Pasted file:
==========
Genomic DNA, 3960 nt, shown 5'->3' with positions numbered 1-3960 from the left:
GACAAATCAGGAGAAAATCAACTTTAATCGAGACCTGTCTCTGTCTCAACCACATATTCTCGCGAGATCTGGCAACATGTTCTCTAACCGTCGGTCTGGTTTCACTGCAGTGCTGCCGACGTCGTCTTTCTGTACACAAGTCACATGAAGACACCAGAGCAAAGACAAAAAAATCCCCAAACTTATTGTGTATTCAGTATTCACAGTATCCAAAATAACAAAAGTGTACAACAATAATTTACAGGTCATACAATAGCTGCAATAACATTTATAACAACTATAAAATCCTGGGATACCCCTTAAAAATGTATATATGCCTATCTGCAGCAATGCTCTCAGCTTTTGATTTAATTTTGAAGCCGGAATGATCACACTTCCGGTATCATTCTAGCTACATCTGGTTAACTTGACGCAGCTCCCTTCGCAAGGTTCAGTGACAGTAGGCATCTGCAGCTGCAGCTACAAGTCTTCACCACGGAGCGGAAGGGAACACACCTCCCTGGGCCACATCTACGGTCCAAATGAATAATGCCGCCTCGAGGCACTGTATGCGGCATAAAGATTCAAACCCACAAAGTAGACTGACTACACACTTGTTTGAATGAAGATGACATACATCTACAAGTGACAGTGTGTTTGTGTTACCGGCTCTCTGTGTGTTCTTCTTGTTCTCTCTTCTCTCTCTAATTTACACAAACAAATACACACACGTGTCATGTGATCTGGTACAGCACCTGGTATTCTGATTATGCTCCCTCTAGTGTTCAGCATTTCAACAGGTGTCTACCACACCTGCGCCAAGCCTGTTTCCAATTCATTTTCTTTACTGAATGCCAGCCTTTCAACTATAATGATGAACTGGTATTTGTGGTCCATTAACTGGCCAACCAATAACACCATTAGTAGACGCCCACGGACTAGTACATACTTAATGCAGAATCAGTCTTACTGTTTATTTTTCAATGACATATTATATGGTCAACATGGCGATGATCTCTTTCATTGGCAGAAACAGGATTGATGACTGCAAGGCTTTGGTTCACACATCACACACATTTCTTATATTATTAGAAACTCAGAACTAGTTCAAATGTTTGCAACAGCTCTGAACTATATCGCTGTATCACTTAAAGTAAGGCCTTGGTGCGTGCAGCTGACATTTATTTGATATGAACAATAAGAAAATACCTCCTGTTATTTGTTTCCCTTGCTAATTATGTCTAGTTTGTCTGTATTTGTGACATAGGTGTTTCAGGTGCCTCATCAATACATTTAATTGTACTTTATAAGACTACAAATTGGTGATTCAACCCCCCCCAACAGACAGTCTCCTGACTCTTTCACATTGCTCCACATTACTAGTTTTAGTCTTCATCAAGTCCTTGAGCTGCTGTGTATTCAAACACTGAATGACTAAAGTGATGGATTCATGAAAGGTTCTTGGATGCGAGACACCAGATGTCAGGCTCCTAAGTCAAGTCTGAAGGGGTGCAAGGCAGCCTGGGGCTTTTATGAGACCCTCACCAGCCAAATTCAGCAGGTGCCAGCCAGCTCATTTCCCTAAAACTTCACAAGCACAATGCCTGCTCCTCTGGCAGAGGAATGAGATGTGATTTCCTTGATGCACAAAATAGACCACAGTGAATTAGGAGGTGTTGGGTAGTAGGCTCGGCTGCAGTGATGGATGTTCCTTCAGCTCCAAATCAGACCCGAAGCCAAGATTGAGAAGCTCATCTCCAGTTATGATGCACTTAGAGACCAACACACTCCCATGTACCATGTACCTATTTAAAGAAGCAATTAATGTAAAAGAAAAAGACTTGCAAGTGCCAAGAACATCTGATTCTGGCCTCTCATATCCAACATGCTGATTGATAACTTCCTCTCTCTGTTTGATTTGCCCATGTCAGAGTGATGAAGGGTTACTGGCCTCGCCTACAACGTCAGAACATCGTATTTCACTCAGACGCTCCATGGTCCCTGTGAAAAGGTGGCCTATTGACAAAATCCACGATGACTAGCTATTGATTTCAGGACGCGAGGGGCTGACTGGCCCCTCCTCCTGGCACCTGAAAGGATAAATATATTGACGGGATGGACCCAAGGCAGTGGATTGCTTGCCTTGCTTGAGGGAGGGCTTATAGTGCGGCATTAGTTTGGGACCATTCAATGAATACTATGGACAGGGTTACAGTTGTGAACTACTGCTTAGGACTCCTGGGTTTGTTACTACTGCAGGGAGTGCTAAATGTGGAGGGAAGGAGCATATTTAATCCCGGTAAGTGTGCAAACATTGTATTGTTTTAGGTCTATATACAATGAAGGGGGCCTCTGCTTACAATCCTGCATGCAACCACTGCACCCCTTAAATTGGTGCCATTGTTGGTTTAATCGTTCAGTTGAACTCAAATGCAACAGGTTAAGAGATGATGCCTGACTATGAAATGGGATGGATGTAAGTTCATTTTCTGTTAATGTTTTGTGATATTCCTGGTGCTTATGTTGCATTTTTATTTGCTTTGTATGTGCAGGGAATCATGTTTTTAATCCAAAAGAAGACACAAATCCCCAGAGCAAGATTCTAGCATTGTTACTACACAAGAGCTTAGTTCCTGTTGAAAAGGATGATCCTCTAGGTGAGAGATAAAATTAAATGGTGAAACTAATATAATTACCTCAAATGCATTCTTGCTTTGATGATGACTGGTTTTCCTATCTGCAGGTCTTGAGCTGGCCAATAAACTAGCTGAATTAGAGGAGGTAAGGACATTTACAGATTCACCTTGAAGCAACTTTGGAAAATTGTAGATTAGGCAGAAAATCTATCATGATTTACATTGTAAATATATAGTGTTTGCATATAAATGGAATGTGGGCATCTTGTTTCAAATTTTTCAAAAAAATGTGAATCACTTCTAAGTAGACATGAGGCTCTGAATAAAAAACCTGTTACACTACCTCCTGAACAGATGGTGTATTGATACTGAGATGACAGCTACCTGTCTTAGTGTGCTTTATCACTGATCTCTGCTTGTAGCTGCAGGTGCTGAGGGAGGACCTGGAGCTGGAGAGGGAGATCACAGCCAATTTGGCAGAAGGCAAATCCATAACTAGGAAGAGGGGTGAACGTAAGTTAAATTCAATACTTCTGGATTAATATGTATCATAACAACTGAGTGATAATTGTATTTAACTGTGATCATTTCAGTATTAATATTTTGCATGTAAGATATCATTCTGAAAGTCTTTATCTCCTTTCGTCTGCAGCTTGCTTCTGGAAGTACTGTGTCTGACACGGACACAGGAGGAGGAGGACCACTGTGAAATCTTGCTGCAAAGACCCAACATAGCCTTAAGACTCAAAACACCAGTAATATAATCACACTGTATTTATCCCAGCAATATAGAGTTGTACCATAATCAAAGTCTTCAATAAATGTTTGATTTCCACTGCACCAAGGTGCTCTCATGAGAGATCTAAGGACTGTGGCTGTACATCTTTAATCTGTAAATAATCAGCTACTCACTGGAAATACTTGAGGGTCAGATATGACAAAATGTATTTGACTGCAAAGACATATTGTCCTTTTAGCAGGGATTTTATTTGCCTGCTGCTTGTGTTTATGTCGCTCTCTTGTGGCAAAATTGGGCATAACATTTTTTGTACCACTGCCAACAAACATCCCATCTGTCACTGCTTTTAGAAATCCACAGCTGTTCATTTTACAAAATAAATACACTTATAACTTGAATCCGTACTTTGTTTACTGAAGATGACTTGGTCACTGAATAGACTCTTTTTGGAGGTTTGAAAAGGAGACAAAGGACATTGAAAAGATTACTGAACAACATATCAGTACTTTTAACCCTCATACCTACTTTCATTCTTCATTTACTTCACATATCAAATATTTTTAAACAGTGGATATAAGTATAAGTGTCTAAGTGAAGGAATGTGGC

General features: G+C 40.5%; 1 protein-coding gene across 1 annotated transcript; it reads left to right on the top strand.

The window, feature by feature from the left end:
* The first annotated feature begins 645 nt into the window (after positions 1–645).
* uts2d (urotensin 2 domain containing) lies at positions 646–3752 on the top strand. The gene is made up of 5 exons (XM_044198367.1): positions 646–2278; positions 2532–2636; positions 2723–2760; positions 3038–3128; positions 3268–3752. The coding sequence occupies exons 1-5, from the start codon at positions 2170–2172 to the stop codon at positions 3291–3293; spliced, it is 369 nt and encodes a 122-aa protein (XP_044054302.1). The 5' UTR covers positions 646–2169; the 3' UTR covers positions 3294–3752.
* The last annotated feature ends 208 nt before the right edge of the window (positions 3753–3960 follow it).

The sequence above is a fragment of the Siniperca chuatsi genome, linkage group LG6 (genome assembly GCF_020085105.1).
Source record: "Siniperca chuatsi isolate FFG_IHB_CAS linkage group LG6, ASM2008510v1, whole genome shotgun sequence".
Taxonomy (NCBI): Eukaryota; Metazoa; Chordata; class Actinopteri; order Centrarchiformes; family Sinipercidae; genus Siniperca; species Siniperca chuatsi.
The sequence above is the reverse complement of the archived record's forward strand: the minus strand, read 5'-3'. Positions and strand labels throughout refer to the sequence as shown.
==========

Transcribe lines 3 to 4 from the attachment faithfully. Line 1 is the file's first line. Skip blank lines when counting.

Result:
General features: G+C 40.5%; 1 protein-coding gene across 1 annotated transcript; it reads left to right on the top strand.

The window, feature by feature from the left end: